Suspending Disbelief

Suspending Disbelief

FDRFranklin D. Roosevelt is remembered for saying, “The only thing we have to fear is fear itself. ” By 1933, the Great Depression was severe, and skepticism ran high. One historian said FDR’s famous saying was in a sense ridiculous, because there were many things to fear—no food on the table, no job in the morning, a country flailing in uncertainty. On the other hand, he noted, the words served to suspend disbelief in a way that brought hope. FDR’s fatherly optimism touched the raw wounds of an entire country and soon brought about a turning point.[i]

A few words, a single thought, ultimately became life changing.

Imagine God in FDR’s place, touching your raw wounds and bringing hope with a few words. Is it hard to go there?

Wooden Blocks with the text: HowWe live in a cynical culture. Distrust is a hardened mindset. We doubt the sincerity of politicians, the character of priests, and the motives of corporations. Skepticism touches almost every aspect of life, including spiritual matters.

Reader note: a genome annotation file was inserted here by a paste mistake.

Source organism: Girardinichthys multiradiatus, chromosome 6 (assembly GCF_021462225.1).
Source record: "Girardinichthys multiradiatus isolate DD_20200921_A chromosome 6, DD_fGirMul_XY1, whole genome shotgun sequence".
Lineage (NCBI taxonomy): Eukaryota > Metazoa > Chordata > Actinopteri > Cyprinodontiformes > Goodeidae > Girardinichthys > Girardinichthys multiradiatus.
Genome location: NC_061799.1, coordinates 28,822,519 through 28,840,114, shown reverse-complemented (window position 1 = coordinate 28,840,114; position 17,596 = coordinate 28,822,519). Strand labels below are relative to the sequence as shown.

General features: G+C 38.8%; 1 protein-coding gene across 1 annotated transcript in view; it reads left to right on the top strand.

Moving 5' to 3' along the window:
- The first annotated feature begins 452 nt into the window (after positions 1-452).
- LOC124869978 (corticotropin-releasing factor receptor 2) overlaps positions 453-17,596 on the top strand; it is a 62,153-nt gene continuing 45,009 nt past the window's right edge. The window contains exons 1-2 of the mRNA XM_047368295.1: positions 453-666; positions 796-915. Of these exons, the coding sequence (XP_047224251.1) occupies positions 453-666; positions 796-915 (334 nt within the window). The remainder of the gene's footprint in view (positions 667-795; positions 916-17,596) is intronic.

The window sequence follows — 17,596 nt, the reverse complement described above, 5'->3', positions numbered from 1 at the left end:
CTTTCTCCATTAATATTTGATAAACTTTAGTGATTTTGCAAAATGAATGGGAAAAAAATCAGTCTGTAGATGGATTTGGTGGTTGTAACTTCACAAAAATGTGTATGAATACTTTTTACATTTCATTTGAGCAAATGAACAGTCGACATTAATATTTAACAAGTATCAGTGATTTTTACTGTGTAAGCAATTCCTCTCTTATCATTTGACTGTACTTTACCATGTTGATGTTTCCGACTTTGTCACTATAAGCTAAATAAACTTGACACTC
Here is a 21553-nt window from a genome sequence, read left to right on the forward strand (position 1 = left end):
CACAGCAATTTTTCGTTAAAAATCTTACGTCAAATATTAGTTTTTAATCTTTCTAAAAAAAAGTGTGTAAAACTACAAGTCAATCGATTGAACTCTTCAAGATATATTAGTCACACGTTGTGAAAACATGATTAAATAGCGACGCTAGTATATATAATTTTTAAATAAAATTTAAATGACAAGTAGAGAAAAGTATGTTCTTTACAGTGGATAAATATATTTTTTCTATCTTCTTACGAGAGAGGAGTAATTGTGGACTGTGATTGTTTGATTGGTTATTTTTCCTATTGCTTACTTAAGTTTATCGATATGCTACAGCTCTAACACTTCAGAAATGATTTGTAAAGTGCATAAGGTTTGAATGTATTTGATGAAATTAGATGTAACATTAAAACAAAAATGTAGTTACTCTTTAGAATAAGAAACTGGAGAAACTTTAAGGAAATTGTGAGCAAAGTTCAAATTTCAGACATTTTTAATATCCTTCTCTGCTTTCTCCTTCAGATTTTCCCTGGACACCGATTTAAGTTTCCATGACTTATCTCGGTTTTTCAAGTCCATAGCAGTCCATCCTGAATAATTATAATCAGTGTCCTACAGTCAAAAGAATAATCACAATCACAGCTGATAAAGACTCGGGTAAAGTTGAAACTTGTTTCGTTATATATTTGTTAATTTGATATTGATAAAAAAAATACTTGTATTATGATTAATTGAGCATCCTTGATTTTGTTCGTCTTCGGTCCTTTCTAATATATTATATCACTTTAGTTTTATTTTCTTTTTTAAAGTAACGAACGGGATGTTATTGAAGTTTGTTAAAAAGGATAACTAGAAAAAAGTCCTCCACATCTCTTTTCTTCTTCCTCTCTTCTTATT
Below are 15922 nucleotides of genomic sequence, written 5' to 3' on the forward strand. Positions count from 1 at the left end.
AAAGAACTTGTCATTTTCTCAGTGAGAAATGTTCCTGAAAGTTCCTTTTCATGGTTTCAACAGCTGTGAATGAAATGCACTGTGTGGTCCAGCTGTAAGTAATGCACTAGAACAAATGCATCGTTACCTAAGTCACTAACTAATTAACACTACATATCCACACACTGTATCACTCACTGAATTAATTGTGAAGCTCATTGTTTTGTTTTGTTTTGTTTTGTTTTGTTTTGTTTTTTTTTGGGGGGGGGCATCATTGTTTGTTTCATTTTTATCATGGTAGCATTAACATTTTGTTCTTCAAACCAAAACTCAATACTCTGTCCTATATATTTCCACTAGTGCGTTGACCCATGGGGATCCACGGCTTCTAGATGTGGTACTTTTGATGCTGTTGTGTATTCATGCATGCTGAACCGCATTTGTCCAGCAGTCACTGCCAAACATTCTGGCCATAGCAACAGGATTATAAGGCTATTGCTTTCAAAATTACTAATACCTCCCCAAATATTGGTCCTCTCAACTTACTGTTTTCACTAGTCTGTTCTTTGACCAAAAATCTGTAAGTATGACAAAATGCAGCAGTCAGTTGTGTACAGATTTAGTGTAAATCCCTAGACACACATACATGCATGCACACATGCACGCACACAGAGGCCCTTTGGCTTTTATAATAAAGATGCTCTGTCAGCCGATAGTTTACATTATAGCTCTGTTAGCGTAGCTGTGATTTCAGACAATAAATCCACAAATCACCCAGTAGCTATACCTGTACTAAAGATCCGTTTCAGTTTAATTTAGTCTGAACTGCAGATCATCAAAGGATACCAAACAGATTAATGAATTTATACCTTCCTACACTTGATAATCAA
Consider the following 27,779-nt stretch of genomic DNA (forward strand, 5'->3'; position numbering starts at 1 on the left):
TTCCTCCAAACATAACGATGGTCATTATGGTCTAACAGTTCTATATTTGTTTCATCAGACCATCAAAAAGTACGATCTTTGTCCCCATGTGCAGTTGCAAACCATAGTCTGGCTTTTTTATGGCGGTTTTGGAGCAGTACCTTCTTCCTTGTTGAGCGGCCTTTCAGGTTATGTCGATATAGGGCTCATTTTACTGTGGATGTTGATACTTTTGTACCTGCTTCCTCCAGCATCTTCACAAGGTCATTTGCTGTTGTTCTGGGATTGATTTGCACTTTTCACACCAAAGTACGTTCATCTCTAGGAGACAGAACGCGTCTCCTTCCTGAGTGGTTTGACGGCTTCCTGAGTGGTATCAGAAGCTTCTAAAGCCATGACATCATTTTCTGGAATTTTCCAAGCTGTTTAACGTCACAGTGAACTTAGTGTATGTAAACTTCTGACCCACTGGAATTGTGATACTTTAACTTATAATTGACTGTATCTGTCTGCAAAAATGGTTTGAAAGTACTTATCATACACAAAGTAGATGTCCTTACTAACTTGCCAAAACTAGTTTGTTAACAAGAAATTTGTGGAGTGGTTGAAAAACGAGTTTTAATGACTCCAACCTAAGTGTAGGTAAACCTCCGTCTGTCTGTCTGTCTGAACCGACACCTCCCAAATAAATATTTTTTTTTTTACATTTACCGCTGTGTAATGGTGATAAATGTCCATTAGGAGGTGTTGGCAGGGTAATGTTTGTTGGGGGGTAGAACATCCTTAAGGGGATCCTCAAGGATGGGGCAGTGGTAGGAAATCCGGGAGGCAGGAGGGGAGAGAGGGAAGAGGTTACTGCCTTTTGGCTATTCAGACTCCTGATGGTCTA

People not only have misgivings about the church, they wonder if God is just an invention of our imaginations.

Even the faithful are unsure about encountering God in any real kind of way. It might feel presumptuous. Some may have difficulties trusting a God who allows suffering. Others believe God is there, but they’ve never experienced His presence. That kind of thing is reserved for special people. It couldn’t possibly be for ordinary Christians.

What would it take to suspend your disbelief?

John the Apostle

The Apostle John

Throughout church history many people experienced points of contact with God. Some came from ordinary lives, while others had special callings.

John—the one who rested his head on Jesus’ chest—saw great visions of heaven and recorded them in the book of Revelations.

Thomas Aquinas by Carlo Crivelli

Thomas Aquinas

Thomas Aquinas, an intellectual giant of Christendom, wrote 25 volumes averaging 650 pages each on matters of faith and theology. Yet in 1273, near the end of his life, he was so moved during a mass that he never wrote again. He said, “Everything I have written seems like straw in comparison with what I have seen and what has been revealed to me.”[ii]

Brother Lawrence, a Carmelite monk in the 17th century wrote about abiding in the presence of God as he washed dishes. He said, “(My) habitual, silent, and secret conversation of the soul with God, often causes me joys and raptures inwardly, and sometimes also outwardly, so great that I am forced to use means to moderate them and prevent their appearance to others.”[iii]